As I mentioned in a previous post, our Knights of Columbus council recently held its annual Charities Banquet. One of the highlights of the banquet is the recognition of various outstanding individuals and families.
This year, the biographies of those being recognized were very impressive, and two conflicting thoughts crossed my mind as the lists of accomplishments for the recipients were being read.
The first thought was that I was unaware of how great a contribution so many of those around me have made in their community and their church. None of us is an island, and in a life well-lived, we are bound to accumulate accomplishments. It is in the small acts of love, which often go unnoticed, that we live out our vocations as Christians. The world is a better place for what these people have done.
In contrast, my second thought was much less charitable, and reflects badly upon me. That thought was along the lines of “I know X. The person just described sounds like a wonderful, involved, active person. X is an OK person, but X is not all THAT.”
This, I believe, is an instance in which the old adage that familiarity breeds contempt is given some basis. There have been times in the past when my dear wife has expressed an admiration for another couple and a desire to get to know them better. It is a painful truth that all too often, getting to know another couple better leads to a loss of admiration as we discover a number of not-so-admirable traits (as I am sure that they discover ours as well). It has led me on at least one occasion to say, “No, I’d rather keep my high opinion of them.”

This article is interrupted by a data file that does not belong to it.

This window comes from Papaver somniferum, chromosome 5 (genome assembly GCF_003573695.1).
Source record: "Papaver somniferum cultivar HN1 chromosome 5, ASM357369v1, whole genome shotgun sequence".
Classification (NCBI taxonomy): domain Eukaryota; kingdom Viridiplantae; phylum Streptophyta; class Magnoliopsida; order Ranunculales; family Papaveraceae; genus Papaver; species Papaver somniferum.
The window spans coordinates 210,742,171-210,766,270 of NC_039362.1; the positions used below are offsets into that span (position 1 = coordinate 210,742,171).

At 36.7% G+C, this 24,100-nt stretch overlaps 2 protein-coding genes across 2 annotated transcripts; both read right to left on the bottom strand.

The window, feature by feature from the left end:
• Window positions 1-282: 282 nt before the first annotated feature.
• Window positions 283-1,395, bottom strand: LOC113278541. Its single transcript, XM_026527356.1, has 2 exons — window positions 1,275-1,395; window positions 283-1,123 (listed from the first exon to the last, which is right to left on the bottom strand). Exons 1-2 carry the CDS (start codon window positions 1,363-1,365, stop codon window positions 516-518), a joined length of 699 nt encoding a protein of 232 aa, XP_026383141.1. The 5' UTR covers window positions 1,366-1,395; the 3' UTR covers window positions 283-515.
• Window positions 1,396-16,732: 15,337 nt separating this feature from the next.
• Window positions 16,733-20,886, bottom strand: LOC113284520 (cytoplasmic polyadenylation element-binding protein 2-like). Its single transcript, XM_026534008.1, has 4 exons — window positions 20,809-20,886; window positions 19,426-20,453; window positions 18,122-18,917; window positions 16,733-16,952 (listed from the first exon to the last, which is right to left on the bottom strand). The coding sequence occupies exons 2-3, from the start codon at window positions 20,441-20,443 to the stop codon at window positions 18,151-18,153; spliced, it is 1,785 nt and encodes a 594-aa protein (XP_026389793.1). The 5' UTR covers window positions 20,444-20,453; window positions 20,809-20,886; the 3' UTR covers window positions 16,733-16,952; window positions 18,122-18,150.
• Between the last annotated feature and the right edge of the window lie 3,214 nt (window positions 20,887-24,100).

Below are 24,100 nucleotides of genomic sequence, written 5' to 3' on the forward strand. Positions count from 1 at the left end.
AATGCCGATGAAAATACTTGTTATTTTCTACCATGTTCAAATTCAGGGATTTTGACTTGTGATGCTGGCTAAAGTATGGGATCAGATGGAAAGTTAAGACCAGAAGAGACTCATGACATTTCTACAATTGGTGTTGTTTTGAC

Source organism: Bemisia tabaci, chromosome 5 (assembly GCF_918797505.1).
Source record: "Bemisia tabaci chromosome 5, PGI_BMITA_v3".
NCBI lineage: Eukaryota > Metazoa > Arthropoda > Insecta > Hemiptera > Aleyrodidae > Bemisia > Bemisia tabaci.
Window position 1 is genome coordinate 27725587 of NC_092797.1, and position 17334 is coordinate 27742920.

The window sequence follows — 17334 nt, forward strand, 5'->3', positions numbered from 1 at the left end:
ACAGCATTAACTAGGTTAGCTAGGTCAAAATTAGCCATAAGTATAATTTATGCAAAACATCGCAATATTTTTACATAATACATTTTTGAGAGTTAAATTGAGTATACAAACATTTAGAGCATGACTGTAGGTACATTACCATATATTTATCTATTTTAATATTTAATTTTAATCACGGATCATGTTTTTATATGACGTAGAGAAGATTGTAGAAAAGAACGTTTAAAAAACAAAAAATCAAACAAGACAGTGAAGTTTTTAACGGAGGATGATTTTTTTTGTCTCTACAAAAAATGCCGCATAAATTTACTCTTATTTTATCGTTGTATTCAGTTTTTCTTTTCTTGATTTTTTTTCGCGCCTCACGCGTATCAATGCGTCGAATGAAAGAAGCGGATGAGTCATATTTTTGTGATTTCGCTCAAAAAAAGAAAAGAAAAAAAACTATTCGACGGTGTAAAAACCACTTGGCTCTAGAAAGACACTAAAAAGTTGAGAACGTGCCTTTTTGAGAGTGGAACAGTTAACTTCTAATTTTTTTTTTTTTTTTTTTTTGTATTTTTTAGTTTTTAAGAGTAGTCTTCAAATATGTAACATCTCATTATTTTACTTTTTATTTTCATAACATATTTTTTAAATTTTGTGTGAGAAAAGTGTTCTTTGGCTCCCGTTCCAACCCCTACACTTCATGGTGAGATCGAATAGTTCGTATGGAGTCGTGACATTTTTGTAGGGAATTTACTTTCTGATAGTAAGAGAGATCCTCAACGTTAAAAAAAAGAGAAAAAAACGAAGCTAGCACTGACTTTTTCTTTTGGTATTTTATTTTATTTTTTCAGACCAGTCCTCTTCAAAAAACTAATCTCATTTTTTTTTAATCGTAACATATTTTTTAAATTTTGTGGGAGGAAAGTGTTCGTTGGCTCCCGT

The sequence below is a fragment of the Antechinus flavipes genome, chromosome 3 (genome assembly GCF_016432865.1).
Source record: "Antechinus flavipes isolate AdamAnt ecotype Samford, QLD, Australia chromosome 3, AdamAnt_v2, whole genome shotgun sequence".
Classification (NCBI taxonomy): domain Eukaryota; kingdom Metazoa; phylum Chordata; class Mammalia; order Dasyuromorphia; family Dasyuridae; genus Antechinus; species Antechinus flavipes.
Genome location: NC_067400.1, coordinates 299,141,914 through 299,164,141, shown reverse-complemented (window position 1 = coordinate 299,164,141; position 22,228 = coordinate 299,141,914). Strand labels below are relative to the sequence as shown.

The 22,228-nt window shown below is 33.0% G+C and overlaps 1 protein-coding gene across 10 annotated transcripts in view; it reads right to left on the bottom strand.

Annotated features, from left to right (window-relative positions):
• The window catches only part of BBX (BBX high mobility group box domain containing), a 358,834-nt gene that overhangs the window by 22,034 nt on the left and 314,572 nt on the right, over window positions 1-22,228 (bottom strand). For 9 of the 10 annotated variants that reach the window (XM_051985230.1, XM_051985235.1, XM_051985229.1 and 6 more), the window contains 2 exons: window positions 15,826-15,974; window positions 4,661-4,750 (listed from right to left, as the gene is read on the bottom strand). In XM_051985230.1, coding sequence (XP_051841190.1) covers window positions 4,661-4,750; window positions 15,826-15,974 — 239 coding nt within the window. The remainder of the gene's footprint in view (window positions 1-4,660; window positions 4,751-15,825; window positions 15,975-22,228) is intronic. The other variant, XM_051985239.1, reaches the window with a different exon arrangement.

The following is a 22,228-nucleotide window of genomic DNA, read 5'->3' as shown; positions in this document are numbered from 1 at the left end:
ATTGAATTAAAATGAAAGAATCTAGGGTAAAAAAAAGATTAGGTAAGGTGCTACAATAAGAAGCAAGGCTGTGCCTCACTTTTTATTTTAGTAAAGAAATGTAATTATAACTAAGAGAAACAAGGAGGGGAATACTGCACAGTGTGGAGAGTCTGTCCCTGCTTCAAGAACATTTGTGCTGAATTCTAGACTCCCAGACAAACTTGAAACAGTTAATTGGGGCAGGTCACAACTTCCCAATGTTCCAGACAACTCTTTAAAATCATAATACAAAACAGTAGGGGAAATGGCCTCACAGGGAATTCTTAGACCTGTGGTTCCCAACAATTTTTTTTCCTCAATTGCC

This, it occurs to me, is not very Christian, and I need to struggle against this attitude. To know a person better should increase the ability to love that person. To acknowledge that one has failings does not diminish the greatness of one’s accomplishments. If anything, it magnifies them. Our good works are the result of God’s grace at work through us.
For my part, the only credit that I deserve for any good thing that I’ve done, is that I’ve gotten out of the way and allowed God’s work to proceed.
To all those recognized by our council this year I say congratulations and thank you. Thank you for allowing yourself to be used by the almighty. Thank you for doing the work that you’ve done without recognition. Yours is a life well lived.